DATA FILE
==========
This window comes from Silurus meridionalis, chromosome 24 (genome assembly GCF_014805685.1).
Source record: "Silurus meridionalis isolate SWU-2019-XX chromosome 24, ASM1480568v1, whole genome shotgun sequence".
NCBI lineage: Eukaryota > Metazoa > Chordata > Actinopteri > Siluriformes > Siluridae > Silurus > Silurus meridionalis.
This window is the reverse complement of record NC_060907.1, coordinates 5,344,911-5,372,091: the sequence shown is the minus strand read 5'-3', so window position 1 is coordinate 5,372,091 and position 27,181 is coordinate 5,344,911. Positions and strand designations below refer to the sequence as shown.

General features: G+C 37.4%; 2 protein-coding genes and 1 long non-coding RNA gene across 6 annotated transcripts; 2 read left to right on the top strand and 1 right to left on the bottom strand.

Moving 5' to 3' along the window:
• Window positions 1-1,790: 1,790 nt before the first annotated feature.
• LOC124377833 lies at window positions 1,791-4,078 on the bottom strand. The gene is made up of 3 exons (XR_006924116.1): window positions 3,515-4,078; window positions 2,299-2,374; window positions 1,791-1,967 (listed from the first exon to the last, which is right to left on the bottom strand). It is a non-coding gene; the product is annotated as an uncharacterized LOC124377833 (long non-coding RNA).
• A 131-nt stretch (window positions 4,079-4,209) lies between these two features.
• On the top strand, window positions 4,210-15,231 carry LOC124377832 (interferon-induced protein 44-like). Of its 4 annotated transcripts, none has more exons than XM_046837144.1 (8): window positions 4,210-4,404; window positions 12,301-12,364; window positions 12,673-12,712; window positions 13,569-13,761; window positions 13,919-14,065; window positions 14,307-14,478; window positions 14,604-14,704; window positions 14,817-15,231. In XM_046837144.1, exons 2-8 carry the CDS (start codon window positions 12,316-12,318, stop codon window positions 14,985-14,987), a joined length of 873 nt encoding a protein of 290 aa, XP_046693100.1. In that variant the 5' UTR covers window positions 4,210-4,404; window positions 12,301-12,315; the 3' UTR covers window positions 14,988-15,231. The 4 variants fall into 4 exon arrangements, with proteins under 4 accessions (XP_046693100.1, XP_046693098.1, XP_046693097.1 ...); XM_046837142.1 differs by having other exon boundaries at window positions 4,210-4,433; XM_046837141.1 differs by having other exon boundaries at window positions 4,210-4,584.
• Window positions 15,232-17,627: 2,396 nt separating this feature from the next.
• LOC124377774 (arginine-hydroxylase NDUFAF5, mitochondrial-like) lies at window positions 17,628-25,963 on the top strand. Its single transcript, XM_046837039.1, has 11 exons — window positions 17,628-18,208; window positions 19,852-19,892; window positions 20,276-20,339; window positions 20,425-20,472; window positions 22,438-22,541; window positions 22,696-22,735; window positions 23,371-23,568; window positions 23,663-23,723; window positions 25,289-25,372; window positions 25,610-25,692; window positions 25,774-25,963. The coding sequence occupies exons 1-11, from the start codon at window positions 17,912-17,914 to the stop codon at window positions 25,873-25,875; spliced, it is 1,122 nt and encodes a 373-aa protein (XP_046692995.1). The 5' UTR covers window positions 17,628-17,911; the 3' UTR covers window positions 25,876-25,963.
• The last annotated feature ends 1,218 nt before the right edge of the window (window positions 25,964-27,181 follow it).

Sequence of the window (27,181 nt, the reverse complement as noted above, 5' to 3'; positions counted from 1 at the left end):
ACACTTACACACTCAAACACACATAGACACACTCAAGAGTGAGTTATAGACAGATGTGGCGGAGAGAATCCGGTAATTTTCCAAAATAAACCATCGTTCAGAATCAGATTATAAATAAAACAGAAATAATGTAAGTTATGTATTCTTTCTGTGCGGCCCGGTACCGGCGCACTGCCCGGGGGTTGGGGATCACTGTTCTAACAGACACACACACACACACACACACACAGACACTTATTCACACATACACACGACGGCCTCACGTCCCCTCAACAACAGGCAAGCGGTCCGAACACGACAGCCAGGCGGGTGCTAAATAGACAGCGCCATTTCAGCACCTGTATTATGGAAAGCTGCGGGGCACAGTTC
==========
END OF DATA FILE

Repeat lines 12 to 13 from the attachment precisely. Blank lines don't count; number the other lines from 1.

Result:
• LOC124377774 (arginine-hydroxylase NDUFAF5, mitochondrial-like) lies at window positions 17,628-25,963 on the top strand. Its single transcript, XM_046837039.1, has 11 exons — window positions 17,628-18,208; window positions 19,852-19,892; window positions 20,276-20,339; window positions 20,425-20,472; window positions 22,438-22,541; window positions 22,696-22,735; window positions 23,371-23,568; window positions 23,663-23,723; window positions 25,289-25,372; window positions 25,610-25,692; window positions 25,774-25,963. The coding sequence occupies exons 1-11, from the start codon at window positions 17,912-17,914 to the stop codon at window positions 25,873-25,875; spliced, it is 1,122 nt and encodes a 373-aa protein (XP_046692995.1). The 5' UTR covers window positions 17,628-17,911; the 3' UTR covers window positions 25,876-25,963.
• The last annotated feature ends 1,218 nt before the right edge of the window (window positions 25,964-27,181 follow it).